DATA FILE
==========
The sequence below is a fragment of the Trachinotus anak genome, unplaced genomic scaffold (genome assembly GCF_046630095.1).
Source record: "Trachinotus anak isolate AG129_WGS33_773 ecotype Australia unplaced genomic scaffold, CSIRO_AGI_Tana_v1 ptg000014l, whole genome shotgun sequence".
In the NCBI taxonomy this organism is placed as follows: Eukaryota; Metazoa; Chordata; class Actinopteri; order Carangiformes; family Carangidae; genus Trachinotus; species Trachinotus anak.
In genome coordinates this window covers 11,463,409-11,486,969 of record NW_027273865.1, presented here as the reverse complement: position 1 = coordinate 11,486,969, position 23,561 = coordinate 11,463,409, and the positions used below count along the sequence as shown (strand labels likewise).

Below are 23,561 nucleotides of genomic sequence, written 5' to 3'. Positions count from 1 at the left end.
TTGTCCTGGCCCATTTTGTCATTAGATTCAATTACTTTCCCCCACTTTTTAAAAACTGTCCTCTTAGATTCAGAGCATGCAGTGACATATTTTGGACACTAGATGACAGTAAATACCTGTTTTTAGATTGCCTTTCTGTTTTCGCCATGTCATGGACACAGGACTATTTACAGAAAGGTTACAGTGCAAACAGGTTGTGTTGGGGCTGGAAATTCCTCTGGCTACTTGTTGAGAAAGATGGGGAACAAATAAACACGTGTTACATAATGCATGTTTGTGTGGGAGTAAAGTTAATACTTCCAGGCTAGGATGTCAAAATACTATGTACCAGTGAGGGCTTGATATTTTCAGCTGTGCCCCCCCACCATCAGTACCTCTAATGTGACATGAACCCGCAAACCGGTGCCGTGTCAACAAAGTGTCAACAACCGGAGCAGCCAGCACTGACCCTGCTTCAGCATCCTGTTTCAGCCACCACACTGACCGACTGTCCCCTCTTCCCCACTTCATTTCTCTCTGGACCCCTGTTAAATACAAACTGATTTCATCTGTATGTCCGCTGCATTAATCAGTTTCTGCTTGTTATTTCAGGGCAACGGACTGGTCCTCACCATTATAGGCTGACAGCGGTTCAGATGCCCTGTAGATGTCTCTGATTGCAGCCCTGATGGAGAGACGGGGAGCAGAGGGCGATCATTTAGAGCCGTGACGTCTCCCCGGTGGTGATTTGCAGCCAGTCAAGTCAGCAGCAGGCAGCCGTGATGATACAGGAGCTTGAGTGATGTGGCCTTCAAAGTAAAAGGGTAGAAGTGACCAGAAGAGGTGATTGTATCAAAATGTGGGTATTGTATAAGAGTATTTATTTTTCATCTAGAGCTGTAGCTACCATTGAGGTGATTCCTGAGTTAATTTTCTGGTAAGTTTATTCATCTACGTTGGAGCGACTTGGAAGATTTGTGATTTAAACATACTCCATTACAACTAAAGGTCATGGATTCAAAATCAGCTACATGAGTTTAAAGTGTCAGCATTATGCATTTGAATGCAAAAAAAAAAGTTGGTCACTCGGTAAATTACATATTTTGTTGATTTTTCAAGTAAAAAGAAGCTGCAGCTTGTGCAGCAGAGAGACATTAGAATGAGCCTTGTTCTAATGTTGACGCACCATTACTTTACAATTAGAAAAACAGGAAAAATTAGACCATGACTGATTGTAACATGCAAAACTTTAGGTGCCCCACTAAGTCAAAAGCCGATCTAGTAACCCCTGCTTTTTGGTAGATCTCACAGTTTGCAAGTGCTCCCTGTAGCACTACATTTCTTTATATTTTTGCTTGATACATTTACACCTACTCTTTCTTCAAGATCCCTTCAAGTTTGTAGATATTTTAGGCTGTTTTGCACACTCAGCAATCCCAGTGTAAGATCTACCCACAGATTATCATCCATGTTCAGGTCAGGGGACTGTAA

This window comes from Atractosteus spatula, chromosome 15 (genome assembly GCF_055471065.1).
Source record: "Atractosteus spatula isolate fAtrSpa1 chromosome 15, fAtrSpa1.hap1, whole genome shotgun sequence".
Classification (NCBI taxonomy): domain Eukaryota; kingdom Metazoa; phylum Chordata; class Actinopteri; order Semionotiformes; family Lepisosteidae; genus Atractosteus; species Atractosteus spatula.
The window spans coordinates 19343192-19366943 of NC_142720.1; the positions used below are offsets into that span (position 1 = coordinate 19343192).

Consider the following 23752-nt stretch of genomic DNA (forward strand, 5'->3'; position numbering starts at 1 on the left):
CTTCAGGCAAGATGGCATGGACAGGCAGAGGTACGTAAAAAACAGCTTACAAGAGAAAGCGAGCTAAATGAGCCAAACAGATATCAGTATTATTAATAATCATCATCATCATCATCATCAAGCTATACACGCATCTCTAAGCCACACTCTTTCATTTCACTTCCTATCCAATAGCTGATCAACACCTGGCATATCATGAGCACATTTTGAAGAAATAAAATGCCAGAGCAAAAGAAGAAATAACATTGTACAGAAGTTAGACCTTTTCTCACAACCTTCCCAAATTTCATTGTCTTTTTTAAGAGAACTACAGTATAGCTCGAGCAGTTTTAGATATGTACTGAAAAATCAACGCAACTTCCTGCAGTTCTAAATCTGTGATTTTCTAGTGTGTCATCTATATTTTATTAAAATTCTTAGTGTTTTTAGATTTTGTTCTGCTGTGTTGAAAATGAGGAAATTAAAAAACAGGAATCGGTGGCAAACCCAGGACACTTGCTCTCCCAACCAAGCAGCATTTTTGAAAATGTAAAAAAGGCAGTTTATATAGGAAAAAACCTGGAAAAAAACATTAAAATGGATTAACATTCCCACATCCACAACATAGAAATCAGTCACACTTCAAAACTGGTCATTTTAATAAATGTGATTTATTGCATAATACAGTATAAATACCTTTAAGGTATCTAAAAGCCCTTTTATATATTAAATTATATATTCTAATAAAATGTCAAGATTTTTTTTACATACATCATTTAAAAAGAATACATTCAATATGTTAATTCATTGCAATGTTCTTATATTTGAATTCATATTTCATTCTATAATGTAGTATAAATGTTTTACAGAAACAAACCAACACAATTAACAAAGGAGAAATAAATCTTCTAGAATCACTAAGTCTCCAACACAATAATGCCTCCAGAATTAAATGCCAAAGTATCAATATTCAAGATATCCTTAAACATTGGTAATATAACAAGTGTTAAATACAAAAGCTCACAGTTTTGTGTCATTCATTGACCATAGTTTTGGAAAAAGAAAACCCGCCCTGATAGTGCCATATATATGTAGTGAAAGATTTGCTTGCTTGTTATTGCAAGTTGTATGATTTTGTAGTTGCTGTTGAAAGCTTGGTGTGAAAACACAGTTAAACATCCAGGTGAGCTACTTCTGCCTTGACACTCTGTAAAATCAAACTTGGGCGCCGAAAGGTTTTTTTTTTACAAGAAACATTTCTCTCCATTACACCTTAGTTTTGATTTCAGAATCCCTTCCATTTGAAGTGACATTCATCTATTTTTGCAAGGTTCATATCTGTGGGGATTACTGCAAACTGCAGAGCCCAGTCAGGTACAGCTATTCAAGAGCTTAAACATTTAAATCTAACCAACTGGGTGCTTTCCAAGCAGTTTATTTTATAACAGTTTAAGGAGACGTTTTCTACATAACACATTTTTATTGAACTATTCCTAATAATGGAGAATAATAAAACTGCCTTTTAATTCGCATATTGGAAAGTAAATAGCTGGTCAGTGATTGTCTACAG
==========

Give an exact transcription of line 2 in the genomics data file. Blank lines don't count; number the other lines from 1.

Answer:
Source record: "Trachinotus anak isolate AG129_WGS33_773 ecotype Australia unplaced genomic scaffold, CSIRO_AGI_Tana_v1 ptg000014l, whole genome shotgun sequence".